Pianist Awadagin Pratt plays Sarasota as part of SCA's Great Performers Series
The Naumberg International Piano Competition winner is coming to town Wednesday as part of Sarasota Concert Association's Great Performers Series.
Pianist Awadagin Pratt was the first African American pianist to win the Naumberg International Piano Competition.
He has been busy since then, teaching, giving concerts, serving as artistic director of the Art of the Piano Festival, commissioning music and judging competitions.
On Wednesday, he'll be in Sarasota playing a variety of music, including a work by Peteris Vasks: Castillo Interior, which was commissioned by the Art of the Piano Festival as part of the Still Point music project.
It was designed as a musical companion to T.S. Eliot's Four Quartets, specifically, these words from Burnt Norton:
Except for the point, the still point,
There would be no dance, and there is only the dance.
Pratt recorded the seven works on an album that will be released in June and has been performing them in concerts across the U.S.
His program at the Riverview Performing Arts Center includes music by Philip Glass, Vasks, Couperin, Hersch, Rachmaninoff, Chopin and Tchaikovsky. The second half will be a work by Franz Lizst.
"It's one continuously played movement. But there are arguments that there are seven sections to it, that are represented by different kinds of mood areas. But it's one of the all-time great pieces, that's full of warmth and tenderness, plenty of pianistic virtuosity, but there's a full embrace of humanity in this piece," Pratt said.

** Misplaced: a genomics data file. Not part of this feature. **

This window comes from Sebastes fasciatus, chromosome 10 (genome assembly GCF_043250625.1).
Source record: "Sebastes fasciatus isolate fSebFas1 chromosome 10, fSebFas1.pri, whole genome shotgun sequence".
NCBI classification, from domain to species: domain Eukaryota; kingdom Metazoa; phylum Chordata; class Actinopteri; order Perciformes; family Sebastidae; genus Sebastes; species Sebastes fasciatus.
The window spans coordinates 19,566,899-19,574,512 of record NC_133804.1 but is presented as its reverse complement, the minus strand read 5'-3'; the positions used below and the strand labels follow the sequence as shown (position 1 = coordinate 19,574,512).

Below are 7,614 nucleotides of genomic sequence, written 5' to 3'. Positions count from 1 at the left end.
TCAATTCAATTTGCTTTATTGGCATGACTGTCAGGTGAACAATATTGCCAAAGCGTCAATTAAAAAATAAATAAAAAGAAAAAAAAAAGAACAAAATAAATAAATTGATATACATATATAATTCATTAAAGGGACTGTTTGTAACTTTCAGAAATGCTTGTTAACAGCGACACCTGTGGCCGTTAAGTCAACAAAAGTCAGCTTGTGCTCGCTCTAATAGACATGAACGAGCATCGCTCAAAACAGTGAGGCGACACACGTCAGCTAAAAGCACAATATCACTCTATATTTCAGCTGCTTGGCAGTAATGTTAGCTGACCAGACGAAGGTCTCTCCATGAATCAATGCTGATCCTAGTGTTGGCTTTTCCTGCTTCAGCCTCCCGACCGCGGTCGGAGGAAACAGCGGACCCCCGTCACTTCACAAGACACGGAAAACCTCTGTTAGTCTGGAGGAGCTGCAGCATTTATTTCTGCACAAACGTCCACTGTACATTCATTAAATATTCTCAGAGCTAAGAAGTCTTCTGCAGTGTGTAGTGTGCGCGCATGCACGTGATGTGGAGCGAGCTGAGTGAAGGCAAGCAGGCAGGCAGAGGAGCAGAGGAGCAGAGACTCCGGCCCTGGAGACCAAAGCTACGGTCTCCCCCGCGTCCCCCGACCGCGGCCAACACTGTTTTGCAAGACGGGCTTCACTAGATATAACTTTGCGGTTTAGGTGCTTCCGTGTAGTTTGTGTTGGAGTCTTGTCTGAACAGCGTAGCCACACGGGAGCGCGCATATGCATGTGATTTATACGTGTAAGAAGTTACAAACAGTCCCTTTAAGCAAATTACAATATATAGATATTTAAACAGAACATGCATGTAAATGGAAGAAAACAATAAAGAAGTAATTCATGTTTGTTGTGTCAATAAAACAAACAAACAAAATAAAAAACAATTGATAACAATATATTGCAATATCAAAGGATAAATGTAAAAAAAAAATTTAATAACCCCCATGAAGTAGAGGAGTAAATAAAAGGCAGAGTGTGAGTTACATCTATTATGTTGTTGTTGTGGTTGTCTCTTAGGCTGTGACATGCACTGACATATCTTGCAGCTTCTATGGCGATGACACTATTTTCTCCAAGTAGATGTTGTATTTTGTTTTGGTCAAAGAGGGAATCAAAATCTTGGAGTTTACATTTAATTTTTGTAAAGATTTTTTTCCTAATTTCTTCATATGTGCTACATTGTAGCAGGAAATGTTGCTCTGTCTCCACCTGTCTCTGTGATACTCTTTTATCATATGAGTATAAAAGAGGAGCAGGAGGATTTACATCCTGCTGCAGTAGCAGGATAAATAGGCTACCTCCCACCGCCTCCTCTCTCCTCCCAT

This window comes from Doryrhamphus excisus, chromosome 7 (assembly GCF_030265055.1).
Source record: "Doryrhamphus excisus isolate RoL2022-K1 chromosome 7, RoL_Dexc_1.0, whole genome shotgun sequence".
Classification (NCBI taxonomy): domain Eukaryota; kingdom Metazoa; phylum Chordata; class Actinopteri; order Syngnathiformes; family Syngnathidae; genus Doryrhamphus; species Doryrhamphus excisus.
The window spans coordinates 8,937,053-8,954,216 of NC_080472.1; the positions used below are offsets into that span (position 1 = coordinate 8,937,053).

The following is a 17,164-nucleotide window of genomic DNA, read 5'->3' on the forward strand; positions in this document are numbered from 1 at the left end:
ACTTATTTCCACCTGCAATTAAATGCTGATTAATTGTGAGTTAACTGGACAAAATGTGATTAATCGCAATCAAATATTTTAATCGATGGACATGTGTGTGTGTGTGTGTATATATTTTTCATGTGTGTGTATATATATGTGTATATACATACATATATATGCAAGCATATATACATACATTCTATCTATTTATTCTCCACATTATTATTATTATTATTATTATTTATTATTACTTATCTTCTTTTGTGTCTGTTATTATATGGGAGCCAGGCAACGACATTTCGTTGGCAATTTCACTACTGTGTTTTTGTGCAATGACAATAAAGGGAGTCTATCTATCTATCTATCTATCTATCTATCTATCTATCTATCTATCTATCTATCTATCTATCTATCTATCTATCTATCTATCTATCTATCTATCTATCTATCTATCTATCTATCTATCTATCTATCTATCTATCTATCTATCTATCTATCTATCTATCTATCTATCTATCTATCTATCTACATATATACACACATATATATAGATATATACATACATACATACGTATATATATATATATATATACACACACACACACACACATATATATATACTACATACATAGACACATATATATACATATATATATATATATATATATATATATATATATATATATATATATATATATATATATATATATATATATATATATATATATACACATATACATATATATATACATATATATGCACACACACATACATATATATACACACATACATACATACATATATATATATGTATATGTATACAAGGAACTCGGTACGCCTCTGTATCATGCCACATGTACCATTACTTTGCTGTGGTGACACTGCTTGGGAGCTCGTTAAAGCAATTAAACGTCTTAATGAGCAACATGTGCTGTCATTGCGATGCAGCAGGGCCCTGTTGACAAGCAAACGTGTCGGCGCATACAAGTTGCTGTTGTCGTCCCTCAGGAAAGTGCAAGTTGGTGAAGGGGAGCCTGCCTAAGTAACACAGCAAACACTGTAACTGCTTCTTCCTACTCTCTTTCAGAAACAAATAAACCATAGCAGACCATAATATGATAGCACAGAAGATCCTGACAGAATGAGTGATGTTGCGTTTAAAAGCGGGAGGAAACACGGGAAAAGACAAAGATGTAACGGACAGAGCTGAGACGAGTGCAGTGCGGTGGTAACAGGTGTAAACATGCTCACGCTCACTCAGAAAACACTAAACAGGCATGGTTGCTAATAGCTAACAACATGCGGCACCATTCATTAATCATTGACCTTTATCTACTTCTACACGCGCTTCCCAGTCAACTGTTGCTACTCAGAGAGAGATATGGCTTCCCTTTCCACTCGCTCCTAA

The Still Point project was born out of the pandemic. Another project Pratt has worked on, a documentary, Awadagin Pratt: Black in America, will air on PBS stations, it's something that started in response to the murder of George Floyd.
It's also a project Pratt has performed live with music, what he calls "the story of my interactions with police." Pratt said "there's always in the media an attachment to the criminality of the victim and I'm somebody with no attachment to criminality."
This year, the Art of the Piano Festival will be starting the Nina Simone Piano Competition for African American Pianists in June.
While Pratt said he has "an obvious interest in seeing more people like him on concert stages," he said the "burden of diversity on concert stages lies with concert presenters and orchestras." But he tries to help as much as he can.
Pratt is the University of Cincinnati College-Conservatory of Music Professor of Piano and Artist-in-Residence. He will be retiring soon from UC soon and being working as Professor of Piano at the San Francisco Conservatory of Music this summer.